PNS Daily Newscast - July 19, 2019 

Chants of a different sort greet U.S. Rep. Omar upon her return home to Minnesota. Also on our Friday rundown: A new report says gunshot survivors need more outreach, support. Plus, sharing climate-change perspectives in Charlotte.

Daily Newscasts

This Week, EPA Takes On Carbon Polluters

March 12, 2012

RALEIGH, N.C. - Smog and carbon pollution from power plants and their effects on health are hot-button issues with politicians, lobbyists and scientists these days. They are expected to heat up even more in Washington, D.C., this week when the Environmental Protection Agency (EPA) is expected to release new rules for coal-burning power plants that limit the amount of pollution new facilities can emit. The news is of particular importance in North Carolina, where Duke Energy is nearing the September completion date for its Cliffside coal-fired plant.

Glen Besa with the Sierra Club says carbon pollution creates smog, which has been shown to be a serious public health issue.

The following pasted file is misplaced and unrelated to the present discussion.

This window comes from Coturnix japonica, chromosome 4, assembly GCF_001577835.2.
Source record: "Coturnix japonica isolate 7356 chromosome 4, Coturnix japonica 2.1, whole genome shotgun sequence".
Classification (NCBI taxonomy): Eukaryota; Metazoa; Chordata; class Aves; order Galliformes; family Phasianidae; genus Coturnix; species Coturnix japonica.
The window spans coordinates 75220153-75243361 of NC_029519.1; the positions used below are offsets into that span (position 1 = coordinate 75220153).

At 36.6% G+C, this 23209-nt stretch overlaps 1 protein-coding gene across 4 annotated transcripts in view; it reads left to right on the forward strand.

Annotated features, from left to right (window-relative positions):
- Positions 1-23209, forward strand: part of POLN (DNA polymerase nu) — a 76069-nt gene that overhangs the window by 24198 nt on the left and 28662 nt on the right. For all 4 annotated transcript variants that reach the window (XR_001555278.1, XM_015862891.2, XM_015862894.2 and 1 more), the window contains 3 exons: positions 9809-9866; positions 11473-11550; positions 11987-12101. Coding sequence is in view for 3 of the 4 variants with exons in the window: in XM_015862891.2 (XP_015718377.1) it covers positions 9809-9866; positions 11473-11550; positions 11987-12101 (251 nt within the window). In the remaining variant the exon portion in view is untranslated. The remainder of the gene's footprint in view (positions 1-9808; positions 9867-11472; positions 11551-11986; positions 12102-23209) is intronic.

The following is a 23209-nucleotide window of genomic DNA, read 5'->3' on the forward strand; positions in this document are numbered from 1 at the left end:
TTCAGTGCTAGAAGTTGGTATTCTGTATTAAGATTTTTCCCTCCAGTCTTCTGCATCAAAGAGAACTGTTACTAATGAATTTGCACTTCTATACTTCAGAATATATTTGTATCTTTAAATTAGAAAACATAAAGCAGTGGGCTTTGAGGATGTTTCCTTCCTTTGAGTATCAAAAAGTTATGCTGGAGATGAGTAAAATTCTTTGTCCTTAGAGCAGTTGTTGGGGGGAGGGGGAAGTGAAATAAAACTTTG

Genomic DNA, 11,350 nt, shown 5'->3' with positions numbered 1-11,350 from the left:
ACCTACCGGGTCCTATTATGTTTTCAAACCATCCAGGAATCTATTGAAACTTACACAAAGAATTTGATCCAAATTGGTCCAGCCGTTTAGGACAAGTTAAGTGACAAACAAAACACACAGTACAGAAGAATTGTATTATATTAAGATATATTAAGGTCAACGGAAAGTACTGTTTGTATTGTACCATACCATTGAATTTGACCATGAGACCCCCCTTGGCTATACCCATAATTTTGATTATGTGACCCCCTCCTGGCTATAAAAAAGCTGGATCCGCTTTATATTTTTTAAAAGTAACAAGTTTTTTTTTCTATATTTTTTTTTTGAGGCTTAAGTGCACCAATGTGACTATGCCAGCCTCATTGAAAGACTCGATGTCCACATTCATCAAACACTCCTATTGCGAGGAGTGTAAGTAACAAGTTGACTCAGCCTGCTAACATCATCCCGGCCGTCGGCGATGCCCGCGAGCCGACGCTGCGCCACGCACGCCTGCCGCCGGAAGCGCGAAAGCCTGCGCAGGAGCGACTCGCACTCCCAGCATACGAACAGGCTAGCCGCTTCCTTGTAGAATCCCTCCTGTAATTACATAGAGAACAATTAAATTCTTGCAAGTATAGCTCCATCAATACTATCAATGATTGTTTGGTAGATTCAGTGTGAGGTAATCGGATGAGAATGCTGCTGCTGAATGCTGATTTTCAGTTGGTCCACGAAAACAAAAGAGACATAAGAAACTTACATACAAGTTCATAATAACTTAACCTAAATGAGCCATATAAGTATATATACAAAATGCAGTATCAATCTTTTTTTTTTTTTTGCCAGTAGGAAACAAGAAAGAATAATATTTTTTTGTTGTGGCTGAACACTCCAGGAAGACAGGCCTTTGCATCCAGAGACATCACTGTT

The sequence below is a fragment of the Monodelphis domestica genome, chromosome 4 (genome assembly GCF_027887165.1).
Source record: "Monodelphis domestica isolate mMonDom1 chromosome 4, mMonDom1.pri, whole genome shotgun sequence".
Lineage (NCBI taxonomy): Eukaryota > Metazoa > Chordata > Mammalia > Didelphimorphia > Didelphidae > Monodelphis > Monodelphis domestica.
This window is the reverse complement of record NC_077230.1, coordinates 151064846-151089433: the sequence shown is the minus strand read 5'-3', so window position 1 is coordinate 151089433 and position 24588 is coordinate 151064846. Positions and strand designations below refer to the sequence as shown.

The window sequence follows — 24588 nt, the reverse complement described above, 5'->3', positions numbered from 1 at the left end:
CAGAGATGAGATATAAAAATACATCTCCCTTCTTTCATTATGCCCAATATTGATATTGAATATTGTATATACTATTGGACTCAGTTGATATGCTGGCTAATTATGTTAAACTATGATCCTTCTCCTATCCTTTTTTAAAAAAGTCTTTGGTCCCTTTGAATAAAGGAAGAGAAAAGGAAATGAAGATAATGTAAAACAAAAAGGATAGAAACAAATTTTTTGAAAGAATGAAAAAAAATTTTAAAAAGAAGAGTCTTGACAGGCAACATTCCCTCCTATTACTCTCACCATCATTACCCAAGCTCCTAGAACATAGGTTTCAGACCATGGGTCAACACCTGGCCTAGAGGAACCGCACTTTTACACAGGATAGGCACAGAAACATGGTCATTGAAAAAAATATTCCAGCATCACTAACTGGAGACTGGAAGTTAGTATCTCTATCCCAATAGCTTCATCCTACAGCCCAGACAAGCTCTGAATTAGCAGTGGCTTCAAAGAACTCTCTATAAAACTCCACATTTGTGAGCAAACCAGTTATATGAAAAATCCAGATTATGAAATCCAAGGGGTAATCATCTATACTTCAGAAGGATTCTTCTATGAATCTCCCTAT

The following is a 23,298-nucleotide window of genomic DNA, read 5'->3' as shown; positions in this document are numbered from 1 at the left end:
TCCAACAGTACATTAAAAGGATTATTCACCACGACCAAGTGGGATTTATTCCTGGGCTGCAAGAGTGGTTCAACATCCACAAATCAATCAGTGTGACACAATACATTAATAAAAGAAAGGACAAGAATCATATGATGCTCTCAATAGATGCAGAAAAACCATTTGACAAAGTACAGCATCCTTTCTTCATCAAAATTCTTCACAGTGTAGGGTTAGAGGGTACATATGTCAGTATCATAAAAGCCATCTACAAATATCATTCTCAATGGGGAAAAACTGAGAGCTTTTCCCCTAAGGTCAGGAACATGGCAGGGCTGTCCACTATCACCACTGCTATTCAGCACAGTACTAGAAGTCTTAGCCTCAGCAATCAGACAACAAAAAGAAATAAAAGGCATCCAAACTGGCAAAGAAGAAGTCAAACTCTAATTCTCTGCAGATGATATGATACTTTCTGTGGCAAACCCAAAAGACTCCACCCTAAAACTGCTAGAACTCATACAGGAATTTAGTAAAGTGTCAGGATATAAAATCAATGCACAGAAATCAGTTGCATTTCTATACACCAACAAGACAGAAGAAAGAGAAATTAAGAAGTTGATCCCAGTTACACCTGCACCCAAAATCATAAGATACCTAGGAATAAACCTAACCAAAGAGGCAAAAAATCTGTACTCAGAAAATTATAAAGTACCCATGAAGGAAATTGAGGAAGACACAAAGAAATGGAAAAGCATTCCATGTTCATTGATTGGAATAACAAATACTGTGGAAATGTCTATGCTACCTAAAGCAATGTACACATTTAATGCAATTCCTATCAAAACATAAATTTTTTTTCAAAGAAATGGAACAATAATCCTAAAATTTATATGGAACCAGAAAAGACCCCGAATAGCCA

"That smog is a principal cause for asthma attacks among children and also for hospital visits among adults who suffer with bronchitis, emphysema, adult asthma or a variety of other lung illnesses."

The Cliffside Plant will produce more than 9.6 million tons of carbon dioxide each year, according to the Sierra Club.

Besa says that while the new standards would likely cut emissions by about 50 percent in new power plants, they would not affect existing plants. This is the first time the EPA has regulated industrial carbon pollution, he adds.

Opponents of the new EPA regulations cite job losses and higher energy prices as their prime concerns. Besa says human and environmental health should come first, adding that a push for more alternative energy sources is expected to create jobs.

The Sierra Club and the Natural Resources Defense Council have launched an advertising campaign in Virginia and other key states about the connections between carbon pollution, asthma and related illness.

According to the Centers for Disease Control, close to 25 million people live with asthma in the U.S.

Stephanie Carroll Carson/Diane Ronayne, Public News Service - NC